Murder on the Orient Express | Kenneth Branagh | November 10, 2017
It would be ridiculous to view media – adaptations included – in a vacuum. Everything has context, from JRR Tolkien’s World War I experiences being reflected in Lord of the Rings to C.S. Lewis’ Biblical underpinnings of the Chronicles of Narnia series. Nobody talks about franchises in a vacuum. That’s why there’s so much comparison within and between the Marvel and DC Cinematic Universes.
That being said, the history of Agatha Christie adaptations is an interesting one. I won’t get into all the details, but I’d argue there are quintessential Hercule Poirots (Albert Finney on the silver screen and David Suchet on the small screen). Poirot, however, is where my Christie background ends (if my memory is correct). Now, all that being said, if you were caught unawares, there’s yet another Agatha Christie adaptation hitting theaters – and it’s another adaptation of Murder on the Orient Express … directed by and starring Kenneth Branagh.
From the two theatrical trailers, both ill-fittingly underscored by Imagine Dragons’ “Believer”, my hopes for and expectations of Branagh’s retelling of Agatha Christie’s Murder on the Orient Express weren’t too high. There was a little too much sheen and an air of unnecessary embellishment – kind of like Baz Luhrmann’s The Great Gatsby. Thankfully, though, a 3D release of Orient Express wasn’t in the cards – just a limited 70mm release, a conventional release, and a 4K release for large-format theaters.
If you’ve read or seen any prior adaptation of Murder on the Orient Express, you won’t need a synopsis because there’s barely any noticeable difference in the plot. For those who haven’t, the film follows Belgian detective Hercule Poirot (Kenneth Branagh) making his way back to London from Jerusalem by way of the Orient Express circa 1934. He just so happens to share his journey with a peculiar cast of characters, from governess Mary Debenham (Daisy Ridley) to Dr. Arbuthnot (Leslie Odom, Jr.) to German engineer Gerhard Hardman (Willem Dafoe) to lavish American widow Charlotte Hubbard (Michelle Pfeiffer) to shady American gangster Samuel Ratchett (Johnny Depp), among others. They’re one night into the three-day journey when Ratchett is found dead in his berth from 12 stab wounds (after requesting Poirot’s services at gunpoint earlier in the day), and the train is partially derailed and stuck on a train trestle because of a minor avalanche. In spite of his desired R&R vacation, Poirot puts his little grey cells to the test of finding who among his fellow passengers murdered Ratchett and their connections – which initially seem out-of-the-blue, given the setup of Sidney Lumet’s 1974 film.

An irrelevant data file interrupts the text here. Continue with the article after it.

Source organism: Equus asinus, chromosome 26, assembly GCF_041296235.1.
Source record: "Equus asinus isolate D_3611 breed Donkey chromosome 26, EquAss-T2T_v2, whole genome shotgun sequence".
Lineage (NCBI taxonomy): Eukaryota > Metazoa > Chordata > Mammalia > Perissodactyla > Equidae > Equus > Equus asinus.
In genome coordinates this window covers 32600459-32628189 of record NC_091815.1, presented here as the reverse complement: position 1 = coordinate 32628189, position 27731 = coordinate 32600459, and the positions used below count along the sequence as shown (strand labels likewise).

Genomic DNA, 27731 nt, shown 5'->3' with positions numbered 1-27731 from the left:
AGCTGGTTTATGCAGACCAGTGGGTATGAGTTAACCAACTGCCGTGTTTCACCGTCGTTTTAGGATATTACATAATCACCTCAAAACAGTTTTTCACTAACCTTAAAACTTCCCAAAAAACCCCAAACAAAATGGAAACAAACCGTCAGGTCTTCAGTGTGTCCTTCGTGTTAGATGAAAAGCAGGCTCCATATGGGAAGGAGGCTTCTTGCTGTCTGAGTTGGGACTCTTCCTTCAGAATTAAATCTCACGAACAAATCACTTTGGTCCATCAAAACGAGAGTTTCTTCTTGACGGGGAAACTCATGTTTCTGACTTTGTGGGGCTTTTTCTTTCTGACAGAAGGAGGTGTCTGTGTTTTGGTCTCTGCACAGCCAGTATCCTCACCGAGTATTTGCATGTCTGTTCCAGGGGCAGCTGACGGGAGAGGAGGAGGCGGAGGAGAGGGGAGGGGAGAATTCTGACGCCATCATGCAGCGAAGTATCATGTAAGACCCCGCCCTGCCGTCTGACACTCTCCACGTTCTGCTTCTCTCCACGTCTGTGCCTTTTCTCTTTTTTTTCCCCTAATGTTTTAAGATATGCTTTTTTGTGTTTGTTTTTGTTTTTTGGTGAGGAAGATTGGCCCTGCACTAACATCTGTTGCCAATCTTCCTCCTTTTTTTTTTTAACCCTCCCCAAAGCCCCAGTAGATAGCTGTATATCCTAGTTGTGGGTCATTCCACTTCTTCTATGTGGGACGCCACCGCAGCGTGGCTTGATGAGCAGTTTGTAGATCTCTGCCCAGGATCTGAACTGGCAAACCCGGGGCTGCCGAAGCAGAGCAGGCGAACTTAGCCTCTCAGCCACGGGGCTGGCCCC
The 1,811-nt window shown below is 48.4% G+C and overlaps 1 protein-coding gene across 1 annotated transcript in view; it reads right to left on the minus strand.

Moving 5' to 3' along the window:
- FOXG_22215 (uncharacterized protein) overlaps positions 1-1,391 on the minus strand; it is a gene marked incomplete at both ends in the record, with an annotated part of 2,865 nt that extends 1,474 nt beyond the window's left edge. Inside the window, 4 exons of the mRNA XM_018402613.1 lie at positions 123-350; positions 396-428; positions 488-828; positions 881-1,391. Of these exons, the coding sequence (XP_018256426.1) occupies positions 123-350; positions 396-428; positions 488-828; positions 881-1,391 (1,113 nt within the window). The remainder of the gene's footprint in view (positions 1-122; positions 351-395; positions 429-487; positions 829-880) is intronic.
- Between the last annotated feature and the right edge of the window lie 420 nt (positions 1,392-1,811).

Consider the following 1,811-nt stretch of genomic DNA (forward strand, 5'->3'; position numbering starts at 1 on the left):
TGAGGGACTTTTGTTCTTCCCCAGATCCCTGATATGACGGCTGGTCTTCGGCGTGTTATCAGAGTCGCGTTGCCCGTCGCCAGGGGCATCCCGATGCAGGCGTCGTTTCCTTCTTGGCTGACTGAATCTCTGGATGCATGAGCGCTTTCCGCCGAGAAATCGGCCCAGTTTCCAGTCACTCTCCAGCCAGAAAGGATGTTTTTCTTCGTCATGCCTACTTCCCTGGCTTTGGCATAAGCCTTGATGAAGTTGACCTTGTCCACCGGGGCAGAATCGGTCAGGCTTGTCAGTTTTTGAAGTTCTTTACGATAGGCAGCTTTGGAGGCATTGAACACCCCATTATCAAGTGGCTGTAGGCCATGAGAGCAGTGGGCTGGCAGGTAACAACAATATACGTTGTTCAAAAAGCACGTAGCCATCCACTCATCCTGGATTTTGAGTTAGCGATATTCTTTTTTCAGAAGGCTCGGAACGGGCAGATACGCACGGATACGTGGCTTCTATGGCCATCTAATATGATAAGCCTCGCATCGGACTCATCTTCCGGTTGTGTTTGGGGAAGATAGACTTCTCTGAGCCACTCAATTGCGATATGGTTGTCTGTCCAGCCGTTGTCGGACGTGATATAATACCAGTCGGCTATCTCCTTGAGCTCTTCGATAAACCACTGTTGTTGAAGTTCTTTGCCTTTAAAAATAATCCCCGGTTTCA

Branagh vacillates between restrained and over-the-top as Poirot. If you have seen ANY promotional material for the film, you’ve seen his comically large mustache. Mustache aside, Poirot’s perfectionism feels very played up – from his repeated requests for two equally-sized eggs to stepping in manure on purpose after accidentally stepping in a pile of droppings so both shoes would be equally covered. He is a bit more of a braggart (calling himself “probably the greatest detective in the world”), has a slight sense of self-deprecating humor (evidenced by brushing off his seemingly anachronistic rabbi, priest, and imam joke while solving a crime at the Wailing Wall in the Jerusalem opening as being Belgian), and is a little more prone to using weapons in self-defense (or as props), which also feels out of place, given his limited use of guns. Apart from Branagh, the rest of the cast (maybe as stacked a cast as the 1974 or 2010 adaptations) fits into their slightly adjusted roles, but is altogether underutilized given all the star power. It is an adaptation, after all, so there is some diversity in the cast, which gives way to an undercurrent of racism toward Arbuthnot and Marquez (Manuel Garcia-Rulfo) but not Pilar Estravados (Penelope Cruz) – perhaps all unnecessary, given the film’s reveals.
From a technical standpoint, the unnecessary excess continues. For a film shot on 65mm film and released in 70mm and 4K, it’s also underutilized, unlike in The Hateful Eight and recent Christopher Nolan films. Film specifics aside, there are some particularly evident CGI shots of Jerusalem and Istanbul, for which there’s little to no excuse. It’s a big holiday release and notable adaptation, so 20th Century Fox would at least have the CGI budget for a more convincing 1930s Jerusalem and Istanbul, no? And from a behind-the-camera standpoint, there were some oddly executed shots – most notably a prolonged overhead shot of Ratchett’s body being discovered and the fisheye-like swiveling tracking shot from the trailers. I’m not sure how much of this was Branagh’s call, returning cinematographer collaborator Haris Zambarloukos’ call, or screenwriter Michael Green’s call. And speaking of Michael Green, the religious/morality undercurrent seemed a touch more prevalent throughout the film – even the painfully obvious Last Supper-esque shot near the film’s end, featured in a recent TV spot.
All in all, Murder on the Orient Express is just about what you would come to expect from a star-studded retread: not quite a shot-for-shot remake, but a fair amount of unnecessary excess and actors not quite stepping out of their overly familiar characters’ boundaries. On the bright side, it’s not a drawn-out film – coming in at just under 2 hours – a breezy pace, considering 1) how things slow down once the passenger interviews start, and 2) Branagh’s indulgent and unabridged Hamlet. It might not hurt to see it if you’re a Poirot or Christie completionist, but if you bristle at unnecessary remakes, I’d say stay behind in Istanbul and let the Orient Express continue to Calais without your presence onboard.